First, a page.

Andrews' Picture House
34-36 Union Street,
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Firms: Thornley, Rooke & Barron
The Andrews' Picture House was opened on 1st August (Bank Holiday Monday), 1910. It was purpose built as a cinema, designed by local Plymouth architects Thornley, Rooke & Barron. The auditorium had a high, deeply curved barrel vaulted ceiling, and seating was provided in stalls and circle levels. It was equipped with a straight organ. Another amenity was the provision of a tea room.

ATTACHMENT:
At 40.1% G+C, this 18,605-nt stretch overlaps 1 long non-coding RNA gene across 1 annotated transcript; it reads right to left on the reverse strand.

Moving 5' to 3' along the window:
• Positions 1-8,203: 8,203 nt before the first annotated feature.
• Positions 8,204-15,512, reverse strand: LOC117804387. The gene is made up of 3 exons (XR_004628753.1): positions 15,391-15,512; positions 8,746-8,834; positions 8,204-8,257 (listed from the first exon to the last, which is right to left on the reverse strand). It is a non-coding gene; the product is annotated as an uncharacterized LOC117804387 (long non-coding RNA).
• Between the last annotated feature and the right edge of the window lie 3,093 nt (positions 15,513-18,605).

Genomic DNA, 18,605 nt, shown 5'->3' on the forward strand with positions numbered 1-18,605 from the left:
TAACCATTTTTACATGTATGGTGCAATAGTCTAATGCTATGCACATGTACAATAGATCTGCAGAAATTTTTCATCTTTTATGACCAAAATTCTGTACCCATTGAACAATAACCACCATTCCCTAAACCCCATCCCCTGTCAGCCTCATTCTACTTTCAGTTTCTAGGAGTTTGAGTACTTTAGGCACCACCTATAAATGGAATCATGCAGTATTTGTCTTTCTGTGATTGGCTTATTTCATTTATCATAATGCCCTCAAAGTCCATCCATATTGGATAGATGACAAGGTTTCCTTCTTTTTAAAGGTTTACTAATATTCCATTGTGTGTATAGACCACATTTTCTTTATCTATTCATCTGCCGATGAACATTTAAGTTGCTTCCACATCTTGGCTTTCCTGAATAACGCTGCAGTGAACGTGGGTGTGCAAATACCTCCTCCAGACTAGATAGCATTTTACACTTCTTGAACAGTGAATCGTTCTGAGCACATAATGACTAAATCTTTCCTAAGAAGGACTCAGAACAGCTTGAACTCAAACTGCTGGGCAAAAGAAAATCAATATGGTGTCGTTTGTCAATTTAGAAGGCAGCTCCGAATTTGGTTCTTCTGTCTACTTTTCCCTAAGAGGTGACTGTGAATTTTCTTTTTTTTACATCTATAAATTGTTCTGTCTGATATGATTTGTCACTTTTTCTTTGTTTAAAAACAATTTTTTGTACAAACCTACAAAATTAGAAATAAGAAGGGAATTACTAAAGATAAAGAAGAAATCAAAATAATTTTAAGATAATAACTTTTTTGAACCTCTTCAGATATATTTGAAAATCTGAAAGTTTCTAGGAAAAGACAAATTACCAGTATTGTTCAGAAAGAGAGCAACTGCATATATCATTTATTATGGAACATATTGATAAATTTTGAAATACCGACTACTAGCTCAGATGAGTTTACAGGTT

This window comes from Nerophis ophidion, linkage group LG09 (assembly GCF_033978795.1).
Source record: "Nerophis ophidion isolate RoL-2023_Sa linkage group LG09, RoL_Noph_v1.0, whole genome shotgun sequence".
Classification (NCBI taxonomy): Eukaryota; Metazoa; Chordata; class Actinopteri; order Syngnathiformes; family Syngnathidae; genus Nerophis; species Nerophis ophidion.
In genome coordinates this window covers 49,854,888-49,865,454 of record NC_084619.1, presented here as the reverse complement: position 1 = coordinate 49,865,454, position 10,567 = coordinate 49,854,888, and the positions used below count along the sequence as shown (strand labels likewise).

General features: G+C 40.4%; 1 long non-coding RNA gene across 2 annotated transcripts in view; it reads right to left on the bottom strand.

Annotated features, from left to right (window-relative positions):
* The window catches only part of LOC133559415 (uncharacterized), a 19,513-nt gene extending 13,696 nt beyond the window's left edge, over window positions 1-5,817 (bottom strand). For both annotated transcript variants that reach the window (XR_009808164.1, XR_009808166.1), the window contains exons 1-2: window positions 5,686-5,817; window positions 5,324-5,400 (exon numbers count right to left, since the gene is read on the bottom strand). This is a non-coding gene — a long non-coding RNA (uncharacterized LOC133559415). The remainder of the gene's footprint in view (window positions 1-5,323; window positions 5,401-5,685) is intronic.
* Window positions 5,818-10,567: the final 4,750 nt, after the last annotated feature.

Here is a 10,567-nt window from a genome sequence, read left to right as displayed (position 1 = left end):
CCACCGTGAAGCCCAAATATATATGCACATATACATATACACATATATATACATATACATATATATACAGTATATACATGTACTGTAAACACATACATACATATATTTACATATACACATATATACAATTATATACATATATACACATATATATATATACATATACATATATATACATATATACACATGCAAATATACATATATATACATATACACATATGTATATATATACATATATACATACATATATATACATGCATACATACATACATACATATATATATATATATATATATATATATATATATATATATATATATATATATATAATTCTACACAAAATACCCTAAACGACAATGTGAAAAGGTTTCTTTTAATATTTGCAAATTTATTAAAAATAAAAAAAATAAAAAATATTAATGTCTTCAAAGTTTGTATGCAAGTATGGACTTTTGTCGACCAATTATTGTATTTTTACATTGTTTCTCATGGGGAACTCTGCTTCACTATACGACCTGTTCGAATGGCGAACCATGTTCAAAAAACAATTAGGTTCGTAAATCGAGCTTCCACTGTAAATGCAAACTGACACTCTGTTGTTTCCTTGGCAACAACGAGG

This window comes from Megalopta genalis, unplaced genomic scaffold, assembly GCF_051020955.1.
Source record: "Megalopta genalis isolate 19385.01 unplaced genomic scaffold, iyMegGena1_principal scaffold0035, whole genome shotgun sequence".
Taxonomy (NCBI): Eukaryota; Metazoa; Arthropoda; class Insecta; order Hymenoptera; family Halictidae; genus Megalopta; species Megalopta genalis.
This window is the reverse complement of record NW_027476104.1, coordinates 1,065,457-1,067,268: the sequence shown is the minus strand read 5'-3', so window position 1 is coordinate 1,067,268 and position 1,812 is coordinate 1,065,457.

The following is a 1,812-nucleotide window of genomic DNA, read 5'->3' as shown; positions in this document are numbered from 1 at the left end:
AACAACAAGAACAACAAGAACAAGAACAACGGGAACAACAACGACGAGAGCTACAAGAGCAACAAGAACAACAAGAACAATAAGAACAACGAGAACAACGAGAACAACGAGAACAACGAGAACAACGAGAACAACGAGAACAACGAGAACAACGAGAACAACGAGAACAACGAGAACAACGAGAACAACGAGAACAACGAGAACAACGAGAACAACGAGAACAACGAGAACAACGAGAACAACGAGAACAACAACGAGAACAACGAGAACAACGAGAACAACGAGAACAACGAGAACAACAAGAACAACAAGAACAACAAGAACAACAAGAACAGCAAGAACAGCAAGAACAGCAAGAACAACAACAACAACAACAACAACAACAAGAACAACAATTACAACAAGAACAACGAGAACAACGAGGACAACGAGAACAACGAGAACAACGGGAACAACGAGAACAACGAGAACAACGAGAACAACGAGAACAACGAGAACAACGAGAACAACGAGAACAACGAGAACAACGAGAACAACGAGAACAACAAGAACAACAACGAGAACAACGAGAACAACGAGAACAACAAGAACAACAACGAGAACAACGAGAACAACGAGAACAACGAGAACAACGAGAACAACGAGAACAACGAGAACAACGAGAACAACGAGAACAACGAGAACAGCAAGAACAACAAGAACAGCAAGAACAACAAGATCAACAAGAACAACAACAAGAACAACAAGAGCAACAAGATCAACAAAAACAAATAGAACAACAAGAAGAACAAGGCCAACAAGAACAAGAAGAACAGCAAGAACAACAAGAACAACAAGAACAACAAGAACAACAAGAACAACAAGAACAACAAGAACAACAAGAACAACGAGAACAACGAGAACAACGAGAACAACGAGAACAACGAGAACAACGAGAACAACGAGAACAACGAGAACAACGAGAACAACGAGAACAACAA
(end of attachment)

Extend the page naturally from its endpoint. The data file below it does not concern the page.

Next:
In the mid-1920’s it was taken over by the Provincial Cinematograph Theatres(PCT) circuit, and in February 1929 they were taken over by the Gaumont British Theatres chain. They closed the Andrews' Picture House in October 1930, and it was immediately demolished to built their new 2,223-seat Gaumont Palace, which opened on 16th November 1931.
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